Jonathan Haidt
4,135,643 views • 18:42

Suppose that two American friends are traveling together in Italy. They go to see Michelangelo's "David," and when they finally come face-to-face with the statue, they both freeze dead in their tracks. The first guy — we'll call him Adam — is transfixed by the beauty of the perfect human form. The second guy — we'll call him Bill — is transfixed by embarrassment, at staring at the thing there in the center. So here's my question for you: Which one of these two guys was more likely to have voted for George Bush, which for Al Gore?

I don't need a show of hands, because we all have the same political stereotypes. We all know that it's Bill. And in this case, the stereotype corresponds to reality. It really is a fact that liberals are much higher than conservatives on a major personality trait called openness to experience. People who are high in openness to experience just crave novelty, variety, diversity, new ideas, travel. People low on it like things that are familiar, that are safe and dependable.

If you know about this trait, you can understand a lot of puzzles about human behavior, like why artists are so different from accountants. You can predict what kinds of books they like to read, what kinds of places they like to travel to and what kinds of food they like to eat. Once you understand this trait, you can understand why anybody would eat at Applebee's, but not anybody that you know.


This trait also tells us a lot about politics. The main researcher of this trait, Robert McCrae, says that "Open individuals have an affinity for liberal, progressive, left-wing political views ..." They like a society which is open and changing, "... whereas closed individuals prefer conservative, traditional, right-wing views."

This trait also tells us a lot about the kinds of groups people join. Here's the description of a group I found on the web. What kinds of people would join "a global community ... welcoming people from every discipline and culture, who seek a deeper understanding of the world, and who hope to turn that understanding into a better future for us all"? This is from some guy named Ted.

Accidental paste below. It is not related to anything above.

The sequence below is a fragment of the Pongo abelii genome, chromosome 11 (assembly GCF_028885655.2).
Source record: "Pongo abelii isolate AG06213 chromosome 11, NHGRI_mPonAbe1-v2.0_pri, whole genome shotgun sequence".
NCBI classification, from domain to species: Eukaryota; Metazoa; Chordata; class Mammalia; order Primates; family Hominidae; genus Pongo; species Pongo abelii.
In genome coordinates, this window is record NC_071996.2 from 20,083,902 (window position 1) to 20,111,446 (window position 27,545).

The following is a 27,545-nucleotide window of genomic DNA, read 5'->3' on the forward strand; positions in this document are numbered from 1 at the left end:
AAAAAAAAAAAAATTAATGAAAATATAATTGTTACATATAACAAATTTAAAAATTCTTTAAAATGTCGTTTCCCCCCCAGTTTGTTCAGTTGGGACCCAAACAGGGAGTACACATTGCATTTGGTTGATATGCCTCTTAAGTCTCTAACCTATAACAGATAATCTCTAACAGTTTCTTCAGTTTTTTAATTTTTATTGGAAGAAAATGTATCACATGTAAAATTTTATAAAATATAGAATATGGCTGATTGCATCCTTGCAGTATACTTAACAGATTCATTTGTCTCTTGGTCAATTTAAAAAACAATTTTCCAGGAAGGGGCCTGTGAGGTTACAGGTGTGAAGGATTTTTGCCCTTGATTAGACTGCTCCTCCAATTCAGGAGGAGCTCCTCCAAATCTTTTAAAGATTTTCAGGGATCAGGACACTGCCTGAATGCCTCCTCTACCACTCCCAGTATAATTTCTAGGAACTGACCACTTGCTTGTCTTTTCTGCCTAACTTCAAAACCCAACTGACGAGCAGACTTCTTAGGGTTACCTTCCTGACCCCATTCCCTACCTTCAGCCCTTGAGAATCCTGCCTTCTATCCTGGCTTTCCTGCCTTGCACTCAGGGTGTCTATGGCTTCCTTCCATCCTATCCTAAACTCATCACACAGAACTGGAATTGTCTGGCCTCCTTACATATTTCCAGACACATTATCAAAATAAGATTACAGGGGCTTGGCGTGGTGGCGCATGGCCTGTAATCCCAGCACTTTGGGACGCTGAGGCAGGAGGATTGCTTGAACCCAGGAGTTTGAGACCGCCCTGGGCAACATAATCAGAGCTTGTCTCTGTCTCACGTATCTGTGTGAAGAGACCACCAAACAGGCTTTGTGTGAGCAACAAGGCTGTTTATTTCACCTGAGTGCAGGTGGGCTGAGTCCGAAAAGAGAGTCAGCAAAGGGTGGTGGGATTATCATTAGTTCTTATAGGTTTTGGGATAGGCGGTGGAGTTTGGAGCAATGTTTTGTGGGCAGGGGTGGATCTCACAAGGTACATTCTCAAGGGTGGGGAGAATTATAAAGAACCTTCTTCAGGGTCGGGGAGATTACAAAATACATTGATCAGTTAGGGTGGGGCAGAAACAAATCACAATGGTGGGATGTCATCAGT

Well, let's see now. If openness predicts who becomes liberal, and openness predicts who becomes a TEDster, then might we predict that most TEDsters are liberal? Let's find out.

I'll ask you to raise your hand, whether you are liberal, left of center — on social issues, primarily — or conservative. And I'll give a third option, because I know there are libertarians in the audience. So please raise your hand — in the simulcast rooms too. Let's let everybody see who's here. Please raise your hand if you'd say that you're liberal or left of center. Please raise your hand high right now. OK. Please raise your hand if you'd say you're libertarian. OK. About two dozen. And please raise your hand if you'd say you are right of center or conservative. One, two, three, four, five — about eight or 10.

OK. This is a bit of a problem. Because if our goal is to seek a deeper understanding of the world, our general lack of moral diversity here is going to make it harder. Because when people all share values, when people all share morals, they become a team. And once you engage the psychology of teams, it shuts down open-minded thinking. When the liberal team loses,

[United States of Canada / Jesusland]

as it did in 2004, and as it almost did in 2000, we comfort ourselves.


We try to explain why half of America voted for the other team. We think they must be blinded by religion

[Post-election US map: America / Dumbf*ckistan]

or by simple stupidity.




So if you think that half of America votes Republican because they are blinded in this way, then my message to you is that you're trapped in a moral Matrix, in a particular moral Matrix. And by "the Matrix," I mean literally the Matrix, like the movie "The Matrix."

But I'm here today to give you a choice. You can either take the blue pill and stick to your comforting delusions, or you can take the red pill, learn some moral psychology and step outside the moral Matrix. Now, because I know —


I assume that answers my question. I was going to ask which one you picked, but no need. You're all high in openness to experience, and it looks like it might even taste good, and you're all epicures. Anyway, let's go with the red pill, study some moral psychology and see where it takes us.

Let's start at the beginning: What is morality, where does it come from? The worst idea in all of psychology is the idea that the mind is a blank slate at birth. Developmental psychology has shown that kids come into the world already knowing so much about the physical and social worlds and programmed to make it really easy for them to learn certain things and hard to learn others. The best definition of innateness I've seen, which clarifies so many things for me, is from the brain scientist Gary Marcus. He says, "The initial organization of the brain does not depend that much on experience. Nature provides a first draft, which experience then revises. 'Built-in' doesn't mean unmalleable; it means organized in advance of experience." OK, so what's on the first draft of the moral mind? To find out, my colleague Craig Joseph and I read through the literature on anthropology, on culture variation in morality and also on evolutionary psychology, looking for matches: What sorts of things do people talk about across disciplines that you find across cultures and even species? We found five best matches, which we call the five foundations of morality.